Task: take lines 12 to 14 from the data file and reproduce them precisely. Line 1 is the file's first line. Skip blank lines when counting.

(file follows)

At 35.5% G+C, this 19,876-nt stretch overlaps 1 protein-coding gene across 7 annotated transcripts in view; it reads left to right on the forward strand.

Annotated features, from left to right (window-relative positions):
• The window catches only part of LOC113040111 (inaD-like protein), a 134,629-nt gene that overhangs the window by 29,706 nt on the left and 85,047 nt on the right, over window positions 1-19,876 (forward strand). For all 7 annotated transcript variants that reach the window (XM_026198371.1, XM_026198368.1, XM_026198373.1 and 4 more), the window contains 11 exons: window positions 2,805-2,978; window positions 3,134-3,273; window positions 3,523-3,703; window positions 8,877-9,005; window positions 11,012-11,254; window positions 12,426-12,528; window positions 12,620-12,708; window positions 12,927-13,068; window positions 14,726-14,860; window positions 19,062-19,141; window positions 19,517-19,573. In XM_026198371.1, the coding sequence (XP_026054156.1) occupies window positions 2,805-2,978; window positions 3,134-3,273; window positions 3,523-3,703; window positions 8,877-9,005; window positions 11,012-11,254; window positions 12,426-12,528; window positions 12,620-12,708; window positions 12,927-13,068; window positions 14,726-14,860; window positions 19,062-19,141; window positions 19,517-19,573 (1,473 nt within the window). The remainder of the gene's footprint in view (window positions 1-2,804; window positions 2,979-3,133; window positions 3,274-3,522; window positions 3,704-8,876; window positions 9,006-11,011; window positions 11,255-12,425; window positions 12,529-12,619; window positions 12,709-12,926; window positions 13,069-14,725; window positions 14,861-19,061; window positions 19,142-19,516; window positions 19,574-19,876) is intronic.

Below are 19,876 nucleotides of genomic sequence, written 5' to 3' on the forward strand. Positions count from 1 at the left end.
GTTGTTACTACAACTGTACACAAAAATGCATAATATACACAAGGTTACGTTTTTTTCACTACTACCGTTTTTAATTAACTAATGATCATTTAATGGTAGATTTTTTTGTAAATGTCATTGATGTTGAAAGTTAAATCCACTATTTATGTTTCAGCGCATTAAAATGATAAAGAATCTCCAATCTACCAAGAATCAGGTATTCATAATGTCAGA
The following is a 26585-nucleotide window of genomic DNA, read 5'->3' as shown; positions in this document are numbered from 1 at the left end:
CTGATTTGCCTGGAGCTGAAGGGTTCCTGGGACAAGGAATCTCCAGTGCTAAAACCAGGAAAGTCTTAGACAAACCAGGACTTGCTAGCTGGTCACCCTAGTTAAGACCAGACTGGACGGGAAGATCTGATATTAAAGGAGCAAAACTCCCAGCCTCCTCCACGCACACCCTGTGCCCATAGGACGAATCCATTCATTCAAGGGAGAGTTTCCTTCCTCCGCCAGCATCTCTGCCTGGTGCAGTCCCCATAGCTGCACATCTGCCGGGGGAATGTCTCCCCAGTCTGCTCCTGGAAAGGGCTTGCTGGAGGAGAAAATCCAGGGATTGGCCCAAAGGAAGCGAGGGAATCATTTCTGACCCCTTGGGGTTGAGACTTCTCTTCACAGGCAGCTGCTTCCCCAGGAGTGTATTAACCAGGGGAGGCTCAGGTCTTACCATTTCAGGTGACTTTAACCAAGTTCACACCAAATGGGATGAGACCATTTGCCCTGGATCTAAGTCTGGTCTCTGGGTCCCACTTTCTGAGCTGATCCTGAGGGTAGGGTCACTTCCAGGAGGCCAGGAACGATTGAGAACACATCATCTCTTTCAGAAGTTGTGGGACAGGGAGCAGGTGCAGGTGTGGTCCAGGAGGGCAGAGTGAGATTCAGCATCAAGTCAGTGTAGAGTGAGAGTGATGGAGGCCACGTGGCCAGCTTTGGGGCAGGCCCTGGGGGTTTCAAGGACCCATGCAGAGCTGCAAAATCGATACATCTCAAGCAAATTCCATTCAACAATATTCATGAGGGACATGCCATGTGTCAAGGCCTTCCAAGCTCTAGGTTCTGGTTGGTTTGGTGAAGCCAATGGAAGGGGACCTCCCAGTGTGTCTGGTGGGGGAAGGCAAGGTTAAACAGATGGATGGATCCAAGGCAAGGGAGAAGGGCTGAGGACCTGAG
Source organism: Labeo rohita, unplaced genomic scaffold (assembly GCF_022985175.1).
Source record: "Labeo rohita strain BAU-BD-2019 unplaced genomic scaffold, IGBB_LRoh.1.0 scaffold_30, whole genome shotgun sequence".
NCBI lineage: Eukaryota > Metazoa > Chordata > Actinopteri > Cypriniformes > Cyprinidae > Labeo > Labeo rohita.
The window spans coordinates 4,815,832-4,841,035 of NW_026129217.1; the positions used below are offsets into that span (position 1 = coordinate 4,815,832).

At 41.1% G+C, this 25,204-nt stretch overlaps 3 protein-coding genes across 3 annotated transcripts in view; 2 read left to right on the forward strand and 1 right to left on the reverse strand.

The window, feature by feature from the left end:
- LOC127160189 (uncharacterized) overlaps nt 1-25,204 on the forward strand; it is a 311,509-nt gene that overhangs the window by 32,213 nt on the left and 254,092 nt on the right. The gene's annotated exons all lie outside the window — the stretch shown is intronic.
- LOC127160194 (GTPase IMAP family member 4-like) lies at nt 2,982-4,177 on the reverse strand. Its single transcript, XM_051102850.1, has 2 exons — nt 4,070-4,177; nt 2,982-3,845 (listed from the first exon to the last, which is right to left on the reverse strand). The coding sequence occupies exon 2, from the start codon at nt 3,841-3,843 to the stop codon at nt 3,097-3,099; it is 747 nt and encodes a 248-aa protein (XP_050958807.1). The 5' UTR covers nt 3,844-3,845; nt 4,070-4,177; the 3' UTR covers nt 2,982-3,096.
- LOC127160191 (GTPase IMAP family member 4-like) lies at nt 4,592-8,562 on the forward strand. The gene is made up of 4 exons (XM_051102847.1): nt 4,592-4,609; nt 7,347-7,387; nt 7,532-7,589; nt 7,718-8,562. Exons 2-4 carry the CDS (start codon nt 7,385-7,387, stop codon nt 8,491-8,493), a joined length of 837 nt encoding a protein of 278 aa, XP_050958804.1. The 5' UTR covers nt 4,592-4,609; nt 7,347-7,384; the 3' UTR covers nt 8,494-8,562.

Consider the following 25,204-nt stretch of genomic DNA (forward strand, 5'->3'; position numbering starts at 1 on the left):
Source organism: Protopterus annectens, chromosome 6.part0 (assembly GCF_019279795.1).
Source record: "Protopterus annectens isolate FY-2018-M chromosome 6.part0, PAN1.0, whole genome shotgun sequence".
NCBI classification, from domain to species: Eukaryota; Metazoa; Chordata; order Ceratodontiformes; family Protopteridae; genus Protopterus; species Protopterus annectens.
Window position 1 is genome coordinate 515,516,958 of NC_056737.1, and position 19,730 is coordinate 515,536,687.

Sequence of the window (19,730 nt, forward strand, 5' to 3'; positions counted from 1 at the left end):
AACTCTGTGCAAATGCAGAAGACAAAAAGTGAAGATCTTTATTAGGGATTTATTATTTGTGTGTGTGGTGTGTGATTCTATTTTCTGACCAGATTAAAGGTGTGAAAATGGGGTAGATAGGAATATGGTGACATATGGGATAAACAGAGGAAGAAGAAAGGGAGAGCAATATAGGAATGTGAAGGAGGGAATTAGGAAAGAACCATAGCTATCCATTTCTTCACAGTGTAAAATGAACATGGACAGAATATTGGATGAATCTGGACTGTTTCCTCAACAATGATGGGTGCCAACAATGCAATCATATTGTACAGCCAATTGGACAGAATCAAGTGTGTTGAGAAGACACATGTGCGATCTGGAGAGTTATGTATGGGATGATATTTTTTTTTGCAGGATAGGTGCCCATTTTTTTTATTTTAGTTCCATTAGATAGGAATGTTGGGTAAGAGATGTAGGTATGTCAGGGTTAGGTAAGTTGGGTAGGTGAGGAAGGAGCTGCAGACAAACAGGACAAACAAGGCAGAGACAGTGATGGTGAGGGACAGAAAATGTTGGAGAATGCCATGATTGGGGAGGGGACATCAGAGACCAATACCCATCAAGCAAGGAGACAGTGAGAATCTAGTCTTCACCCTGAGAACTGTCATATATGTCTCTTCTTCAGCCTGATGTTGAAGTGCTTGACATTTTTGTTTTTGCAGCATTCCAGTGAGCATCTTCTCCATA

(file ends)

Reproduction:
At 41.1% G+C, this 25,204-nt stretch overlaps 3 protein-coding genes across 3 annotated transcripts in view; 2 read left to right on the forward strand and 1 right to left on the reverse strand.

The window, feature by feature from the left end:
- LOC127160189 (uncharacterized) overlaps nt 1-25,204 on the forward strand; it is a 311,509-nt gene that overhangs the window by 32,213 nt on the left and 254,092 nt on the right. The gene's annotated exons all lie outside the window — the stretch shown is intronic.